In addition to bites from these little bloodsucking pests, other indications of an infestation include the presence of dark spots, blood smears, and fecal deposits on bed covers or sheets.
The dark spots are sometimes the blood of the bugs that you crushed and killed by rolling over on them or scratching at them while you were sleeping. Other times, the dark spots are the fecal matter that the bug left behind. Either way, dark spots usually indicate a bug problem.
If they live in your house, you will also see flakes. These are bug-shaped translucent exoskeletons that they regularly shed off in a process called molting. These flakes are usually found on furniture and the bed.
If you are lucky enough to detect these bloodsucking parasites at an early time when there isn’t a large infestation, you’ll have a better chance at killing them off completely so that they cannot multiply and spread like wildfire.
Once you see eggs on your mattress that look like elongated grains of rice, you should get an insect growth regulator before they get the chance to hatch and multiply in your house causing an out-of-control infestation.
These insects do not have wings and they cannot jump. So unlike other parasitic bugs like mosquitoes and fleas, they are unable to fly or jump to move from one place to another. Instead, they are able to walk fast and because they are so small, people hardly ever notice their movement.
They may not be nocturnal in nature, but hunger is enough to wake them up so they can start searching for a meal. They can actually survive for up to 12 months or more without feeding while they are in some kind of bug hibernation period to conserve energy. However, they don’t do it on purpose. If they happen to sense something they could bite, they will wake from their slumber and bite even during daytime.
So you can forget about keeping the lights on to ward off the bugs, because they simply do not care about anything except satisfying their cravings. Though they do scatter when a light is turned on, this is merely a defense reaction because of the sudden change in light.
They are not very fond of heat. This is why they do not stay too long on our skin because the heat from the human body can be very intense for them.
Unlike lice, they approach human skin and they will bite until they are full, and then they will leave. They do not linger on your skin too long. They may, however, hide in your clothing and wait to bite you again when they get a craving for more blood.
What Do The Bites Look Like?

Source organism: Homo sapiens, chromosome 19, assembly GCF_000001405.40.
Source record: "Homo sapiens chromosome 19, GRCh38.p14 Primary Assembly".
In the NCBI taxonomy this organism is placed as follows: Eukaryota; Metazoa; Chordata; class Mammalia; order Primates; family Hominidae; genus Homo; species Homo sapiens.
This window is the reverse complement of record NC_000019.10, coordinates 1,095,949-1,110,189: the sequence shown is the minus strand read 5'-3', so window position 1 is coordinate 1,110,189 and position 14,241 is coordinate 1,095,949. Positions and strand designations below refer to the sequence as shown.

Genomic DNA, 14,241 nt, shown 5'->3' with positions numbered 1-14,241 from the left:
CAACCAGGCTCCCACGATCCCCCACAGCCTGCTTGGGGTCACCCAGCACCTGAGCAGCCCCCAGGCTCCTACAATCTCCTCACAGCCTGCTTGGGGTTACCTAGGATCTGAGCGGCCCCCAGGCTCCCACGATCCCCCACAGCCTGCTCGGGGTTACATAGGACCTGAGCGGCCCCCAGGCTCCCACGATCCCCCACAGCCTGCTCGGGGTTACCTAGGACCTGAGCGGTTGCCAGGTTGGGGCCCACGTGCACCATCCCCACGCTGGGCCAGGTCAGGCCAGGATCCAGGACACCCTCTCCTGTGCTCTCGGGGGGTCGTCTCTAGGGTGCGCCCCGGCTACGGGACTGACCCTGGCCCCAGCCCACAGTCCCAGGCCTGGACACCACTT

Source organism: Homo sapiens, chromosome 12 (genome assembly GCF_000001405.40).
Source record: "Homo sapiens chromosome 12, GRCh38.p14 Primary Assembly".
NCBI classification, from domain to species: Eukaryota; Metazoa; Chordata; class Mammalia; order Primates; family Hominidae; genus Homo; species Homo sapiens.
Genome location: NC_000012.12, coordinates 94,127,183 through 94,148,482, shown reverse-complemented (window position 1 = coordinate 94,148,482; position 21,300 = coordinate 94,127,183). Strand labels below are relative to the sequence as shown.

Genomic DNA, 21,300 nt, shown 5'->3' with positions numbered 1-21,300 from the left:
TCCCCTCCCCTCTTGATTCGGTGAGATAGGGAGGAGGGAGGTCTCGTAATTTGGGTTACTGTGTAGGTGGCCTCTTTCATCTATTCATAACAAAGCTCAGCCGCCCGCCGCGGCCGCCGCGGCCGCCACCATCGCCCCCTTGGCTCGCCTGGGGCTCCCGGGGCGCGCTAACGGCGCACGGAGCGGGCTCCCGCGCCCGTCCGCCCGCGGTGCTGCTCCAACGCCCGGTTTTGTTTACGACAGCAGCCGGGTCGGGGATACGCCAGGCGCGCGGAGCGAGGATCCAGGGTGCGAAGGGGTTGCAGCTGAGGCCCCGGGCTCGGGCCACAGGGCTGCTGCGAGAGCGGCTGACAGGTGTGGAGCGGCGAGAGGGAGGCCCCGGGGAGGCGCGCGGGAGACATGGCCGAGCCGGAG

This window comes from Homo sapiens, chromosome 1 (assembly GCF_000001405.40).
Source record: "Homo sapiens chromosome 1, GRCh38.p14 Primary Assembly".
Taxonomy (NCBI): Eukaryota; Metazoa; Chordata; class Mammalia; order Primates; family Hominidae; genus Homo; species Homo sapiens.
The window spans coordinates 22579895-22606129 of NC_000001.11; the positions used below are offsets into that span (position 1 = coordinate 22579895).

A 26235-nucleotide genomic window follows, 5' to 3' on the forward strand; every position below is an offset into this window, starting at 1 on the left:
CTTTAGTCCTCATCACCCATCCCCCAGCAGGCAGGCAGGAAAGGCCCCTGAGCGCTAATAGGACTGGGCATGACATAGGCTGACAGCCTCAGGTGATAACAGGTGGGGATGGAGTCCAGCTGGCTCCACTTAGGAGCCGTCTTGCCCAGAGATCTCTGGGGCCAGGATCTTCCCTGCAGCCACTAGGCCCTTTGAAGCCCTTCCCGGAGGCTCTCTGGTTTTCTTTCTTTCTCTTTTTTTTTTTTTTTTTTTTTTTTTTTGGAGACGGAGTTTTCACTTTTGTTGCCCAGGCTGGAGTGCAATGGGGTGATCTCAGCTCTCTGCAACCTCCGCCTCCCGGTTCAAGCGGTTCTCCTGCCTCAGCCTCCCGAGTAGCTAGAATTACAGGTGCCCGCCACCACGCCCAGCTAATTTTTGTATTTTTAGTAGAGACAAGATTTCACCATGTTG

They bites are similar to mosquito bites. The bites cause redness, swelling, and itching in the area that was bitten.
When you get bitten by one of these little bloodsuckers, you will notice sizeable red spots all over your body. It may cause mild allergic reactions, swelling, itching, rashes, lesions, blisters, and pus to appear.
However, if the victim has a strong immune system, the bites may not cause too much of an annoyance any more than a mosquito bite would.
Sometimes bites may have no visible effects at all, or they can produce tiny red spots that can be really itchy for days. It is also possible to acquire a central hemorrhagic spot triggered by the bugs’ saliva.
Bites may also trigger other forms of more severe symptoms, and you will need to seek out a medical practitioner for proper treatment.
The Physical Effects of Bites
Besides the visible effects of a bite, there are internal effects as well. If someone has been bitten hundreds of times, it may cause the person to suffer from urticaria or erythematous rashes, and, in severe cases, it can cause anemia and anaphylactic shock.
Scientific studies have shown that they contain almost 30 human pathogens within their bodies, which is the cause of the visible symptoms. Pathogens are regarded as infectious agents. You might know them as germs, viruses, or bacteria.
However, scientists have proven that none of these pathogens can be transferred from a bug to a human upon contact. They are not closing the case about it not being able to be transmitted but, so far, there have been no known cases.
The Physiological Effects of an Infestation
Infestations may cause psychological effects such as insomnia, stress, low self-esteem, and anxiety. The victim may be experiencing severe mental stress that is caused by the financial burden of having to pay a lot of money for extermination.
Sometimes the victim develops delusional parasitosis, which is the overwhelming paranoia of these bloodsucking bugs. The fear and anxiety of being bitten may cause the person to have imaginary itches, and the anticipation of being bitten may be overwhelming for a host even if they have rid themselves of the bugs.